New Copyright Act

Thailand’s government has been working towards bringing its IP protection legal framework in line with international standards. Recently the Department of Intellectual Property made major amendments to the Copyright Act (B.E. 2537) which are largely based on the US Digital Millennium Copyright Act. Major changes were made to technological protection measures and limitation of liability for service providers and the notice and takedown scheme. In respect of the new notice and take down scheme, internet service providers are classified as:

  1. Intermediaries for data transmission
  2. System caching
  3. Data hosting tools
  4. Data locating tools

These service providers are subject to the IP law which requires them to cancel services for digital copyright infringers and those in categories 3 and 4 must also follow takedown procedures. Copyright owners may issue a notice directly to a service provider requesting it to remove or cease access to the data. Service providers should comply with the notice and takedown the data, if there is an objection they must notify the Copyright owner of any objection and if the Copyright owner does not file a law suit within a proscribed period of time the service provider can put the data back online. In respect of limitation of liability, service providers liability will be dependent on which category they classified as from 1-4 and their performance.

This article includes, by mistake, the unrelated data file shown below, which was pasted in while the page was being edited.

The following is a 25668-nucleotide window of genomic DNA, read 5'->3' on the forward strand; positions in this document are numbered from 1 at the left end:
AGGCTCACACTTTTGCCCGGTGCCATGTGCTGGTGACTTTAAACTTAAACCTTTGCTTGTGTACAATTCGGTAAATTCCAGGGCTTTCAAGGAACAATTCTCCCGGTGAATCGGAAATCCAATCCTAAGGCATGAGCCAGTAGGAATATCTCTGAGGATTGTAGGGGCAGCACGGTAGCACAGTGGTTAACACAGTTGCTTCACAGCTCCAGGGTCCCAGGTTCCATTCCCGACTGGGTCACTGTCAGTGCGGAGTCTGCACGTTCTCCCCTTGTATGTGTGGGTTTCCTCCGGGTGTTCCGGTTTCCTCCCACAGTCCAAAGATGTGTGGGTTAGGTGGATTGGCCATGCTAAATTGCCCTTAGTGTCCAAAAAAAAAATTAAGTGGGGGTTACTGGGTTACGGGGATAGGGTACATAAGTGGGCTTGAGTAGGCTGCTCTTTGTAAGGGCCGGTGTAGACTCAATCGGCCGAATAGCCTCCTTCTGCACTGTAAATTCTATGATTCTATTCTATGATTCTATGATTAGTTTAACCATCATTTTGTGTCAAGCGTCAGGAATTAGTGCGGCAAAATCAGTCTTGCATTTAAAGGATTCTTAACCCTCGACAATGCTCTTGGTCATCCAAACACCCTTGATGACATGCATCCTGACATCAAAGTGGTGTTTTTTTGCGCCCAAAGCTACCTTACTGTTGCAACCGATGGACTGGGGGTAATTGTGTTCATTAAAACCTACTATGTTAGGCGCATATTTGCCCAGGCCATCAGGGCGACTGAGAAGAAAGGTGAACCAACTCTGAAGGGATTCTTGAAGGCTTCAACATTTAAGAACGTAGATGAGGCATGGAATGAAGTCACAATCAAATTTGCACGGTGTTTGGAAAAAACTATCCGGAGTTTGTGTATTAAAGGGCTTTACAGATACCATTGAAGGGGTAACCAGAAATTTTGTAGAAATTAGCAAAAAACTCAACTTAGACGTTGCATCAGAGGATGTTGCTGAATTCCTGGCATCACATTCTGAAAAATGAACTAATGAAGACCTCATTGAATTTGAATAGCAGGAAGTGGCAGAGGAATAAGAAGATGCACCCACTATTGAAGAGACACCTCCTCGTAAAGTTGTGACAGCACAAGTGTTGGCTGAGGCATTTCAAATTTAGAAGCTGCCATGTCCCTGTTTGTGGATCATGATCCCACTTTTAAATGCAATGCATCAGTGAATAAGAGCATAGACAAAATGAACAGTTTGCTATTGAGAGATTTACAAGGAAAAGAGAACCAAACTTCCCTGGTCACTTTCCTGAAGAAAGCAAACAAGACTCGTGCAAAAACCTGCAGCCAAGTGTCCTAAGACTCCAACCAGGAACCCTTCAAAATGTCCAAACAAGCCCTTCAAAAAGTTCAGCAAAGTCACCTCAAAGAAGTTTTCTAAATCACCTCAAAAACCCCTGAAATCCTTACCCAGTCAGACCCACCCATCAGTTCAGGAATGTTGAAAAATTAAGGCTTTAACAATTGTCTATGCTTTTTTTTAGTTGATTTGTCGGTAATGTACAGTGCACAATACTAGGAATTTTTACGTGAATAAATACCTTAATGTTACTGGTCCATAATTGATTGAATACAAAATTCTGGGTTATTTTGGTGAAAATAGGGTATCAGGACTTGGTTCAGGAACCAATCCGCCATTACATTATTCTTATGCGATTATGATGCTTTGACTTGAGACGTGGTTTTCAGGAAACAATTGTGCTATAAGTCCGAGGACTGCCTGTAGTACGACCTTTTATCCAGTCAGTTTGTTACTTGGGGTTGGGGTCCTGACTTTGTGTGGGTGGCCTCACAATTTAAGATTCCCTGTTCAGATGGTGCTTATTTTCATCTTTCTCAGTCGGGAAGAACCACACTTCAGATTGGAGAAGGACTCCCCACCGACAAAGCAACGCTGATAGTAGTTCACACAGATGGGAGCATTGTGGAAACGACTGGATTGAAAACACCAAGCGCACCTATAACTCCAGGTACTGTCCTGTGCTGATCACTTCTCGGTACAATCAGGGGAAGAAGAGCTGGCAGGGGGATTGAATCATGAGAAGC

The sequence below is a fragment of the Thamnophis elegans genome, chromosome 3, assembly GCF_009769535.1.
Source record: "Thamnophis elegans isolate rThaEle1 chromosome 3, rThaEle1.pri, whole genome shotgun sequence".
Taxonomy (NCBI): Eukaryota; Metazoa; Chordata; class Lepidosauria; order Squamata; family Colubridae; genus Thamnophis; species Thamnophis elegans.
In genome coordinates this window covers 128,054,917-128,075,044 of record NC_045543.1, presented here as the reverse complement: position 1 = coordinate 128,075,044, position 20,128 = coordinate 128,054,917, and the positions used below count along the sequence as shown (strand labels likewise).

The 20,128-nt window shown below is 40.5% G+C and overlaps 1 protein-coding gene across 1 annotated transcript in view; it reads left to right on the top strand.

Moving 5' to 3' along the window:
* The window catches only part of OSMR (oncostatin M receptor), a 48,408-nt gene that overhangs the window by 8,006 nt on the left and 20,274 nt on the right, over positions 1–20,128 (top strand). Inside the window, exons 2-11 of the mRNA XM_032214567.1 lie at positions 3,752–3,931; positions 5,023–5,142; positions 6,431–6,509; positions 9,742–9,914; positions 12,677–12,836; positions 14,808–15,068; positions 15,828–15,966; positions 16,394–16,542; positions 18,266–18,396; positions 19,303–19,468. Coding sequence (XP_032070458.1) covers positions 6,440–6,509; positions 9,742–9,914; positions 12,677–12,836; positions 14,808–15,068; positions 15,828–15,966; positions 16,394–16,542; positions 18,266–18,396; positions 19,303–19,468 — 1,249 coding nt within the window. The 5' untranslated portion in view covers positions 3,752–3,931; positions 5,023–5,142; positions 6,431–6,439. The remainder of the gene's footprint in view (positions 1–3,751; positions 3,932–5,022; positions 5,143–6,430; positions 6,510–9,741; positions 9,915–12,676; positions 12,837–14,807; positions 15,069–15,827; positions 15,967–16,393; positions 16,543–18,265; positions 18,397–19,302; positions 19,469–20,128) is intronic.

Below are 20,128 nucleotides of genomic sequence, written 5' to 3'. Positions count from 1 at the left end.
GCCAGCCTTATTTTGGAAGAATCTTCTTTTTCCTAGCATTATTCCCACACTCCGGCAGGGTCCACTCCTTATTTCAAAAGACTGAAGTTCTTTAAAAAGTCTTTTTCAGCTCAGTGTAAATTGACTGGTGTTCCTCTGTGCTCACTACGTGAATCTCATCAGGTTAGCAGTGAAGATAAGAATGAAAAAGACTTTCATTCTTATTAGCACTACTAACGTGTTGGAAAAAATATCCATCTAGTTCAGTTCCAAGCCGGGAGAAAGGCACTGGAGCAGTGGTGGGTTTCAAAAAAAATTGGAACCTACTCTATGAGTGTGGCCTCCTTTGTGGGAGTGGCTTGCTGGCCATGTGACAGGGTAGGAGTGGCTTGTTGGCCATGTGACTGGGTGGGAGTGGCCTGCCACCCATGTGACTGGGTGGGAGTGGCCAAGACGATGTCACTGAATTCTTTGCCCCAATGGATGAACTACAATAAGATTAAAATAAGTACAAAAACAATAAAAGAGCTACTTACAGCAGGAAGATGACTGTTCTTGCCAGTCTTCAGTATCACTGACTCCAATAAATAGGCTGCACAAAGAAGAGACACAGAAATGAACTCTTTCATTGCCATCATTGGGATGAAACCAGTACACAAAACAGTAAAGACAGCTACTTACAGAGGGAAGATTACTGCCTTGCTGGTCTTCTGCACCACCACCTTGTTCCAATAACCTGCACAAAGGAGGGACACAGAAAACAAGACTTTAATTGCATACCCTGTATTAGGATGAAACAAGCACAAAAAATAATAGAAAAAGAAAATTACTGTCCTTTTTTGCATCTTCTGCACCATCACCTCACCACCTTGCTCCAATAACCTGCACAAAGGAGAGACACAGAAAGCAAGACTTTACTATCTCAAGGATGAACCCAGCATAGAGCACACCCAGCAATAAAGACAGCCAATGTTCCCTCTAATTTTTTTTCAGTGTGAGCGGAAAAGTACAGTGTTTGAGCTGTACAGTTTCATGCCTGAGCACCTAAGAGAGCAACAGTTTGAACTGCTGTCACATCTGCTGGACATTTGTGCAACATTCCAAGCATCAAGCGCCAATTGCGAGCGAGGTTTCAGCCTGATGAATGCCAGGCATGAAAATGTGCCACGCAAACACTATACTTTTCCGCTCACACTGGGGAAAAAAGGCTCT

Why businesses and entrepreneurs should hire lawyers to protect their IP in Thailand?

Before starting a business and selling services or products in the Thai market, businesses should hire lawyers to get specialist IP law advice, about if and how they can protect their IP and to ensure that non-disclosure agreements are in place to protect their confidential trade secrets when dealing with prospective Thai partners and seek advice on the Thai market. They should also work closely with trade associations that prevent IP infringement such as the National Association of Manufacturers and International Intellectual Property Alliance.

Businesses should register IP rights in Thailand for their trademarks, patents, designs and copyrightable works and obtain an address for legal service in Thailand with a law firm. Silk Legal Co. Ltd is highly experienced in advising on IP law issues and registering IP. IP can be registered in Thailand and then put under global protection via the World Intellectual Property Organisation, therefore IP law work has a cross-border dimension, which is why business should work with international law firms with multinational teams of lawyers such as Silk Legal Co. Ltd on their IP issues. If a business’s products and services are counterfeited then Silk Legal Co. Ltd can take legal action to stop it and seek compensation.

If you would like more information about IP protection and enforcement in Thailand, please contact David Southern on [email protected] or telephone:  +66 (0)2-107-2007 ext 326